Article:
Review of Netflix’s Easy

On September 22, Netflix released a revolutionary new anthology-style show called Easy, written and directed by Joe Swanberg. Formatted in eight episodes, each one watches like a miniature film, a twenty-minute snapshot into the lives of “typical” Chicagoans. The series incorporates a flow of characters that are the focus of one single episode and appear earlier or later in the show, creating a vast network of relationships and links that echo the nuances of real, unimprovised life. In fact, Swanberg uses an outline-based technique for most of his works, leaving the specific dialogue up to the actors. This method creates a casual, relatable atmosphere that seems as though the audience is watching in real time, without cameras or crews.

The technique has a dual function. Life is unglamorous, and is depicted as so in Easy, but to a point where some might feel bored or unentertained. This is not a Gossip Girl type show where characters are meticulously groomed before each sequence; the actors in Easy appear completely organically, as though people wandered on screen from the street. There is barely any context for each episode, but it works; the stories dive immediately in, panning across crowded concerts, exposed legs, and eclectic apartments. It’s like spending twenty-odd minutes catching a rare glimpse into a stranger’s life, learning about their quirks, their jobs, their hobbies, or their relationships. Easy generally focuses on love, sometimes reduced to sex, and how it functions in life. It can take a backseat, acting as a simple addition rather than the core of the story; it can appear in familial, brotherly love, or in married couples seeking some spice.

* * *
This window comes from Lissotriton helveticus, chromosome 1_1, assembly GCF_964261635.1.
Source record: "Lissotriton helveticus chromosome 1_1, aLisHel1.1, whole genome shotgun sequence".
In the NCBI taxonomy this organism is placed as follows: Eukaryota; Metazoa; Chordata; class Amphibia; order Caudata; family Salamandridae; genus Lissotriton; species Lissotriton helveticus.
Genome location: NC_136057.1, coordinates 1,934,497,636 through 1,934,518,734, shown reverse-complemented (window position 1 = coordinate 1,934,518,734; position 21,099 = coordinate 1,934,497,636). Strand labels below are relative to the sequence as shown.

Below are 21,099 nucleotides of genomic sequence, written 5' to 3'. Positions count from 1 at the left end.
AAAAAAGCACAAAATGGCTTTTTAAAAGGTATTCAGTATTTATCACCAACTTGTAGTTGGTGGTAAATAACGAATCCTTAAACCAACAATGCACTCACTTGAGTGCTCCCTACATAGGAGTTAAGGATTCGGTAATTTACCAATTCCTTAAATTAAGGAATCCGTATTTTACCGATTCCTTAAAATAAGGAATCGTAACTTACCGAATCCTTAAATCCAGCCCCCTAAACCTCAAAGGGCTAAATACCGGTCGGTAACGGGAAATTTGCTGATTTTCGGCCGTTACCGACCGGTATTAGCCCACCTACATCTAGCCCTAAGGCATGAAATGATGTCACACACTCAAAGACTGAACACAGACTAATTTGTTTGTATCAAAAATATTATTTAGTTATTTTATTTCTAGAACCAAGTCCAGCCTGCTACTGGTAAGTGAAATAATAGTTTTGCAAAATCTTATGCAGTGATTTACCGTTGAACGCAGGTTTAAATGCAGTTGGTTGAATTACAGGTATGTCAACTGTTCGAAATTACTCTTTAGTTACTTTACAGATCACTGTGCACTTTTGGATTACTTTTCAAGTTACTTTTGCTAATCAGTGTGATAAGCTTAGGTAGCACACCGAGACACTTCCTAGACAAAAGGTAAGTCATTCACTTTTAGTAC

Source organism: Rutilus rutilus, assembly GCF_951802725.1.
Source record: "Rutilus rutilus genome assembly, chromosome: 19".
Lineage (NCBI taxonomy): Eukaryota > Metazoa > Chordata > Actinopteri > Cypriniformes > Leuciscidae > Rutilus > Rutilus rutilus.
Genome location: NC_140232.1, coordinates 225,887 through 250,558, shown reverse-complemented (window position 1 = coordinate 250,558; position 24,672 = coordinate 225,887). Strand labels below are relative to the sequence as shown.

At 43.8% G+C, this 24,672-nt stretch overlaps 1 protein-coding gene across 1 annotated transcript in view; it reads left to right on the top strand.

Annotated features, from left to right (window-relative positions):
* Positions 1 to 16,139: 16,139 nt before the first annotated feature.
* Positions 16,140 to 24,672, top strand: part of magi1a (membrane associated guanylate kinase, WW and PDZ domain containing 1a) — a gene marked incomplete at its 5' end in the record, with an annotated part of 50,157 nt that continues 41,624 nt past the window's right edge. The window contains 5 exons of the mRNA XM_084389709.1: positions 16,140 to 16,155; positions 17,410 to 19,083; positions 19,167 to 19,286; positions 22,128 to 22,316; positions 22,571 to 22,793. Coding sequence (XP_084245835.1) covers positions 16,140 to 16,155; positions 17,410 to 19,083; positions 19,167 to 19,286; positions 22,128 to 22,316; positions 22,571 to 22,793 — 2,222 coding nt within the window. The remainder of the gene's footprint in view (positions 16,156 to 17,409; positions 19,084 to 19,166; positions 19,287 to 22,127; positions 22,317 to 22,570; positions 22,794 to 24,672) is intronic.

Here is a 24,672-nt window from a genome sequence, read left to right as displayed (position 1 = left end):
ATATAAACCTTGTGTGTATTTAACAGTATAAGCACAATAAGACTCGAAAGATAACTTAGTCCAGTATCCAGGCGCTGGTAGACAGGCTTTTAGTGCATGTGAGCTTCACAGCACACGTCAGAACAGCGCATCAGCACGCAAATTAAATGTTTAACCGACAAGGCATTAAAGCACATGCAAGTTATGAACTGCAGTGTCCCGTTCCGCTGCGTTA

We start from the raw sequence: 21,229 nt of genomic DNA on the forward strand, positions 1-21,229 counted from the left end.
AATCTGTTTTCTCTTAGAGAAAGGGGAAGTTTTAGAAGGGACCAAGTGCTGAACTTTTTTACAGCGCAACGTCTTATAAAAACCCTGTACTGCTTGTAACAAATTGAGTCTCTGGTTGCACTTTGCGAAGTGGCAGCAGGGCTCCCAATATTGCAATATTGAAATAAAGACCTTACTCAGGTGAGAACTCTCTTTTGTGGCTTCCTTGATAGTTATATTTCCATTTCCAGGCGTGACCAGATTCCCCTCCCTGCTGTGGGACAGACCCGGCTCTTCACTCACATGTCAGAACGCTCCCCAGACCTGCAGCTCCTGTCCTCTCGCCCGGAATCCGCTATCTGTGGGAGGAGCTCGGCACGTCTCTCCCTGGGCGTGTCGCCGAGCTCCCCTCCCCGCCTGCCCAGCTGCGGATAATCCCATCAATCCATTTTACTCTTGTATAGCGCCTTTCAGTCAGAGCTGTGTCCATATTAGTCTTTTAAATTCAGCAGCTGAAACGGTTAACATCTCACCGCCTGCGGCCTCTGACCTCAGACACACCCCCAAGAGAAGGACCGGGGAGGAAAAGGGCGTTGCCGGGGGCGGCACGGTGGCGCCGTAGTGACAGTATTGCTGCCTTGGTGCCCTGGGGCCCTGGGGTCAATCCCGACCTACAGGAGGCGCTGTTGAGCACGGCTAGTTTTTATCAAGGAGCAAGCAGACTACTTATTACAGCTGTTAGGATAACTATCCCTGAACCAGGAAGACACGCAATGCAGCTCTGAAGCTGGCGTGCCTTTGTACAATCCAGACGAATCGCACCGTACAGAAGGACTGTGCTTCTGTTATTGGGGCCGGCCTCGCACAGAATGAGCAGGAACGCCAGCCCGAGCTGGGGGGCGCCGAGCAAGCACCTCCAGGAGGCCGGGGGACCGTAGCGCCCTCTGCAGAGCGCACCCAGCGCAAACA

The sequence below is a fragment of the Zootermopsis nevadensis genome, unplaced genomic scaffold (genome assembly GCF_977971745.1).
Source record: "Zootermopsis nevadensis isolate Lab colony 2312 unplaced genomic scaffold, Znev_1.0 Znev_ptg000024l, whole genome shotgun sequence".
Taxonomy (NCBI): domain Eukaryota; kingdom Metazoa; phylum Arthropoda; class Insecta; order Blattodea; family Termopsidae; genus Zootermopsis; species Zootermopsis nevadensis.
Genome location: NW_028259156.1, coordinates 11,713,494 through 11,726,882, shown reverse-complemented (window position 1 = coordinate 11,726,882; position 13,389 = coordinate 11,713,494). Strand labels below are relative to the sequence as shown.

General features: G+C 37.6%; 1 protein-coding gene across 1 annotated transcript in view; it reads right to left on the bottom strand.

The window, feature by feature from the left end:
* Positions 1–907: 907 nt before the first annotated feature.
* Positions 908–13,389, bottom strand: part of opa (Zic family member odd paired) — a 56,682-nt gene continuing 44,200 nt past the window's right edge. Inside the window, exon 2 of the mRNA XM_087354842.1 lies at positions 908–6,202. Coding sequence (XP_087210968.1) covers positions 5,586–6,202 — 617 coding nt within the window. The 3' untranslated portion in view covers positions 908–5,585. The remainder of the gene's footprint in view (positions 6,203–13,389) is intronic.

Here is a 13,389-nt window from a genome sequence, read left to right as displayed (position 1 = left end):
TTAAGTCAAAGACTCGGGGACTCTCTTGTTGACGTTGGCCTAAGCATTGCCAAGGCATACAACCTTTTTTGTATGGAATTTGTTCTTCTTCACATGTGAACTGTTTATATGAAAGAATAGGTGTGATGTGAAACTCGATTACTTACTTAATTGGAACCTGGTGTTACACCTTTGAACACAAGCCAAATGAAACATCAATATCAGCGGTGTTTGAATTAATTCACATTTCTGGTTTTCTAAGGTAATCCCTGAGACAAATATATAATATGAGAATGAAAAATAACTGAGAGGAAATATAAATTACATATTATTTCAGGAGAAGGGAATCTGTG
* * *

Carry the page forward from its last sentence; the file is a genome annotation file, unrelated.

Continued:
In an interview with The Daily Beast, Swanberg spoke about the filming process and its snapshot form, and how he had “never felt as constantly invigorated throughout a production.” Indeed, the energy and fast pace is tangible as actors fall quickly into roles that they’ve helped to create. The spontaneity makes real, human connections. “In a dream scenario, they [the actors] connect very strongly with the character and they’re willing to bring a lot of their own life and experience to the character,” Swanberg said. His collaboration with the actors breathes life into stories that might seem too “normal” on the surface.

The nonlinear construction of the series (meaning that episodes can be watched separately, without any context) and the varied focus on love, makes it believable. Love doesn’t appear as a fairytale ending in each snapshot. The show depicts it as messy, hurting, spontaneous, beautiful, and complicated: in short, as love presents itself in real life. It’s refreshing to delve into these crafted worlds, each boasting their own intricacies and nuances that truly mimic life. For those wishing to watch the glamorous fabrication of life with painfully perfect characters, Easy might not appeal. It’s gritty in a relaxed sort of way, creating intimacy between the actors and the audience. Recommended for your next Netflix and Chill or as a quick study break, though maybe not in public (lots of nudity included).

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